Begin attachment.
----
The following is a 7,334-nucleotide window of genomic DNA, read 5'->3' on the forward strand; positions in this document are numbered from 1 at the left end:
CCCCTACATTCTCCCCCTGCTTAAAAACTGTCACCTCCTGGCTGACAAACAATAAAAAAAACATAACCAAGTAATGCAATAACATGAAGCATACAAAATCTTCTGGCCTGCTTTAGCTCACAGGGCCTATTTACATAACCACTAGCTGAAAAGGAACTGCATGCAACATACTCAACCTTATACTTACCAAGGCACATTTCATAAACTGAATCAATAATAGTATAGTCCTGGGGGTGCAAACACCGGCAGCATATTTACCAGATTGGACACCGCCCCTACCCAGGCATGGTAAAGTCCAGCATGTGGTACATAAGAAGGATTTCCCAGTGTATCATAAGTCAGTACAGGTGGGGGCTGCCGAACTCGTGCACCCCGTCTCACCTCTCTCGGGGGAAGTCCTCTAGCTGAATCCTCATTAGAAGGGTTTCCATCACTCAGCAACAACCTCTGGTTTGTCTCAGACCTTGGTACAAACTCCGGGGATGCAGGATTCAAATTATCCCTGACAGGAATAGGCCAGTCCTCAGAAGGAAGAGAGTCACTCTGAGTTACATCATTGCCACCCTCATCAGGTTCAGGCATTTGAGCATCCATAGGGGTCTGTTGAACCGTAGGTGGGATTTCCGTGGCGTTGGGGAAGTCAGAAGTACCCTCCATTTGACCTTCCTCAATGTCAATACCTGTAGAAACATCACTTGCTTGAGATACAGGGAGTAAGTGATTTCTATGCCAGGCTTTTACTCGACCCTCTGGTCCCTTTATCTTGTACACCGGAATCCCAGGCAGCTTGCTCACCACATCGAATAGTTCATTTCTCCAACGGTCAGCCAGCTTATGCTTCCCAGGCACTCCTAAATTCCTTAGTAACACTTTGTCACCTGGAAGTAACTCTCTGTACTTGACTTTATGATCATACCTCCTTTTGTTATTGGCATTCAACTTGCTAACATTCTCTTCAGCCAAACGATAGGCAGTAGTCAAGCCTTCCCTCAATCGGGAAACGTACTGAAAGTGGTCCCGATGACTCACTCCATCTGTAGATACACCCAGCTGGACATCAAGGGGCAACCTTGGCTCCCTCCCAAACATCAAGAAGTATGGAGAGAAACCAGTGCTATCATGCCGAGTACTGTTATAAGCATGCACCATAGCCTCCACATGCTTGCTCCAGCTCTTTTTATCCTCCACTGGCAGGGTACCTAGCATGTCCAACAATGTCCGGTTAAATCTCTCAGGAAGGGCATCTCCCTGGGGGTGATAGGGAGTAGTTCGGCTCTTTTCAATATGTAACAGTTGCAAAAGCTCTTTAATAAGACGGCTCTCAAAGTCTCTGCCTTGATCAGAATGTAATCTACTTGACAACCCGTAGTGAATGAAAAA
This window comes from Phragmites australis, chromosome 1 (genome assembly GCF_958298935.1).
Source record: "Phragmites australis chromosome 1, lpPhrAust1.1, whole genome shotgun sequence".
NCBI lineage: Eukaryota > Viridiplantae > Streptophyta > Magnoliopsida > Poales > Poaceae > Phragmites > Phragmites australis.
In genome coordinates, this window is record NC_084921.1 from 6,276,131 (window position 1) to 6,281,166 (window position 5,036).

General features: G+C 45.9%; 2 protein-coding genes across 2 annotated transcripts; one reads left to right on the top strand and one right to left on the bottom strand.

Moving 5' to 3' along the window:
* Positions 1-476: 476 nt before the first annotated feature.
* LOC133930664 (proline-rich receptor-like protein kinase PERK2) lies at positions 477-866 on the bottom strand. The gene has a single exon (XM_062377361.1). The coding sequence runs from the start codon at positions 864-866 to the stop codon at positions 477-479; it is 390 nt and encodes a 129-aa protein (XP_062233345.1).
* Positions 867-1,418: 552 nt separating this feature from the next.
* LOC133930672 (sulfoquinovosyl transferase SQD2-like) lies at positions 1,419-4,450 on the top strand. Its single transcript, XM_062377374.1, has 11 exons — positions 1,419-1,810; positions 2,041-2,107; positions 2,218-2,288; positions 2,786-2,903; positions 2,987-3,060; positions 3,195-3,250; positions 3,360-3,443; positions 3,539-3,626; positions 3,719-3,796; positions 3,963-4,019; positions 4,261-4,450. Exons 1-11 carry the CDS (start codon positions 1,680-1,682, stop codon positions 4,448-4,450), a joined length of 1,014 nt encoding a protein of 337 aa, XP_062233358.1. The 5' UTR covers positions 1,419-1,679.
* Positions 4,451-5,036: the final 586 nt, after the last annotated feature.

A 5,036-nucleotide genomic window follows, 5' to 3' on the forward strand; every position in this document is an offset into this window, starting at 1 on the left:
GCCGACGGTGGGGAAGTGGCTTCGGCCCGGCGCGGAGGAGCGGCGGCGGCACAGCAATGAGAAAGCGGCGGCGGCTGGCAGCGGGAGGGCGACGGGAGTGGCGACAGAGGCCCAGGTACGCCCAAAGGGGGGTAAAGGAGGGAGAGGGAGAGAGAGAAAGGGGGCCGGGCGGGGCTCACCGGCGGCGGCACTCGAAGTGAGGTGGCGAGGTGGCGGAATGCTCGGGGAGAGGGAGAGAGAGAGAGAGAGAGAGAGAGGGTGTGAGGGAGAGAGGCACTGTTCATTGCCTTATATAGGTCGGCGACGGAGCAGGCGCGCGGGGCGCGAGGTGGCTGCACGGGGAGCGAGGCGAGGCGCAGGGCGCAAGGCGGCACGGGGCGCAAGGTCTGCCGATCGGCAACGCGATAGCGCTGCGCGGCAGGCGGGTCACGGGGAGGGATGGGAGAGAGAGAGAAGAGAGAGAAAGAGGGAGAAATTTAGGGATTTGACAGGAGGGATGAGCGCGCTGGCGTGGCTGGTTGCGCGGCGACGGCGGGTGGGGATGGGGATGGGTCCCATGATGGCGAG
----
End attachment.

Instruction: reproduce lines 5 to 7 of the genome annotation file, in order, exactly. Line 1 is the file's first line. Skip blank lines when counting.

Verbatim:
NCBI lineage: Eukaryota > Viridiplantae > Streptophyta > Magnoliopsida > Poales > Poaceae > Phragmites > Phragmites australis.
In genome coordinates, this window is record NC_084921.1 from 6,276,131 (window position 1) to 6,281,166 (window position 5,036).

General features: G+C 45.9%; 2 protein-coding genes across 2 annotated transcripts; one reads left to right on the top strand and one right to left on the bottom strand.